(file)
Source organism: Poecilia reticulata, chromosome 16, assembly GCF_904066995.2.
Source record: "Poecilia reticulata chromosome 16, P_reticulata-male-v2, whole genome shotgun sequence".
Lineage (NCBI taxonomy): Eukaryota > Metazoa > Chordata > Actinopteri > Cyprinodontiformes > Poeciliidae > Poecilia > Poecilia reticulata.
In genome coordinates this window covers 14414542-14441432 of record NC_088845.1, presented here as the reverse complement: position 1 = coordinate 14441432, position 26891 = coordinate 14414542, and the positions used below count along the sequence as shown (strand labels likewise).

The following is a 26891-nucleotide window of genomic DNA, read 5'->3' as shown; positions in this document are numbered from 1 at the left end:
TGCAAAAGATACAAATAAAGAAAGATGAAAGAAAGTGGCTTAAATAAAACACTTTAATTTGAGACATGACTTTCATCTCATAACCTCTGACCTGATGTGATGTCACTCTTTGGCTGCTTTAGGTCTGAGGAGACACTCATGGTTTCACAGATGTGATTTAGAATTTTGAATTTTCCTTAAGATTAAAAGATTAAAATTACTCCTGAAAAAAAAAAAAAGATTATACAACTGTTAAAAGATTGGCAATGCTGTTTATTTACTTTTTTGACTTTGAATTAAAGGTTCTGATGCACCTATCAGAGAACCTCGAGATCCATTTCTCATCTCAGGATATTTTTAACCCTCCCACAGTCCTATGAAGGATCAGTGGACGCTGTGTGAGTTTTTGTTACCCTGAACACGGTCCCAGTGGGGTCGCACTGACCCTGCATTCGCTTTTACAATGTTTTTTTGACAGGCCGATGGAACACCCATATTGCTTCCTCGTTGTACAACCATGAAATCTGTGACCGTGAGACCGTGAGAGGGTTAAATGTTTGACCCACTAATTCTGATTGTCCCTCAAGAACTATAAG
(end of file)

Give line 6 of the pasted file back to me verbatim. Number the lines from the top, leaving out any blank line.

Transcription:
TGCAAAAGATACAAATAAAGAAAGATGAAAGAAAGTGGCTTAAATAAAACACTTTAATTTGAGACATGACTTTCATCTCATAACCTCTGACCTGATGTGATGTCACTCTTTGGCTGCTTTAGGTCTGAGGAGACACTCATGGTTTCACAGATGTGATTTAGAATTTTGAATTTTCCTTAAGATTAAAAGATTAAAATTACTCCTGAAAAAAAAAAAAAGATTATACAACTGTTAAAAGATTGGCAATGCTGTTTATTTACTTTTTTGACTTTGAATTAAAGGTTCTGATGCACCTATCAGAGAACCTCGAGATCCATTTCTCATCTCAGGATATTTTTAACCCTCCCACAGTCCTATGAAGGATCAGTGGACGCTGTGTGAGTTTTTGTTACCCTGAACACGGTCCCAGTGGGGTCGCACTGACCCTGCATTCGCTTTTACAATGTTTTTTTGACAGGCCGATGGAACACCCATATTGCTTCCTCGTTGTACAACCATGAAATCTGTGACCGTGAGACCGTGAGAGGGTTAAATGTTTGACCCACTAATTCTGATTGTCCCTCAAGAACTATAAG